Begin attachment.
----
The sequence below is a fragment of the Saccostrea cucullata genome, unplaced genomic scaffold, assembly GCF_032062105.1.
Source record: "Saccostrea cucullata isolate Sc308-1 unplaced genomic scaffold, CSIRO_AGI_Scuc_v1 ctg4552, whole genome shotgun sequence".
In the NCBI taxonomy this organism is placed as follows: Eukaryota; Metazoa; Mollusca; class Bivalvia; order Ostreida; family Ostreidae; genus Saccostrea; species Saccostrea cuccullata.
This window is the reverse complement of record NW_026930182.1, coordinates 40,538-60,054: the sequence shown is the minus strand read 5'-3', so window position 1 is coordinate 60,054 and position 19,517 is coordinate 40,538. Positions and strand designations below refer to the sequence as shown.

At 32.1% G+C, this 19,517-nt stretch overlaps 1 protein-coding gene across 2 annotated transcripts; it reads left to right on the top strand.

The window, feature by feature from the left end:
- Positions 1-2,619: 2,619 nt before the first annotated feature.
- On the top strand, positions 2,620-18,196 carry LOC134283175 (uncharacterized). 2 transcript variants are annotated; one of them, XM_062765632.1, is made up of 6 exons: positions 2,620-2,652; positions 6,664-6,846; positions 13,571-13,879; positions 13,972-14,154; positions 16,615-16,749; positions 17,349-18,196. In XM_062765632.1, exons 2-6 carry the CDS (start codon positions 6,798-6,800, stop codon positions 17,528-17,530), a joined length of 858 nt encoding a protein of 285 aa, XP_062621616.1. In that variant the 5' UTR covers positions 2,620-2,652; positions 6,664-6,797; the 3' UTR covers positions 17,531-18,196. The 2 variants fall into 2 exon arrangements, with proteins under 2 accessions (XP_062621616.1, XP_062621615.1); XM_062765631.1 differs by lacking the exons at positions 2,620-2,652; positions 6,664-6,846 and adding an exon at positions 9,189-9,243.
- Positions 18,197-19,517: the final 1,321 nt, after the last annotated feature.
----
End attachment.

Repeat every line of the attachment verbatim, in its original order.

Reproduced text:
The sequence below is a fragment of the Saccostrea cucullata genome, unplaced genomic scaffold, assembly GCF_032062105.1.
Source record: "Saccostrea cucullata isolate Sc308-1 unplaced genomic scaffold, CSIRO_AGI_Scuc_v1 ctg4552, whole genome shotgun sequence".
In the NCBI taxonomy this organism is placed as follows: Eukaryota; Metazoa; Mollusca; class Bivalvia; order Ostreida; family Ostreidae; genus Saccostrea; species Saccostrea cuccullata.
This window is the reverse complement of record NW_026930182.1, coordinates 40,538-60,054: the sequence shown is the minus strand read 5'-3', so window position 1 is coordinate 60,054 and position 19,517 is coordinate 40,538. Positions and strand designations below refer to the sequence as shown.

At 32.1% G+C, this 19,517-nt stretch overlaps 1 protein-coding gene across 2 annotated transcripts; it reads left to right on the top strand.

The window, feature by feature from the left end:
- Positions 1-2,619: 2,619 nt before the first annotated feature.
- On the top strand, positions 2,620-18,196 carry LOC134283175 (uncharacterized). 2 transcript variants are annotated; one of them, XM_062765632.1, is made up of 6 exons: positions 2,620-2,652; positions 6,664-6,846; positions 13,571-13,879; positions 13,972-14,154; positions 16,615-16,749; positions 17,349-18,196. In XM_062765632.1, exons 2-6 carry the CDS (start codon positions 6,798-6,800, stop codon positions 17,528-17,530), a joined length of 858 nt encoding a protein of 285 aa, XP_062621616.1. In that variant the 5' UTR covers positions 2,620-2,652; positions 6,664-6,797; the 3' UTR covers positions 17,531-18,196. The 2 variants fall into 2 exon arrangements, with proteins under 2 accessions (XP_062621616.1, XP_062621615.1); XM_062765631.1 differs by lacking the exons at positions 2,620-2,652; positions 6,664-6,846 and adding an exon at positions 9,189-9,243.
- Positions 18,197-19,517: the final 1,321 nt, after the last annotated feature.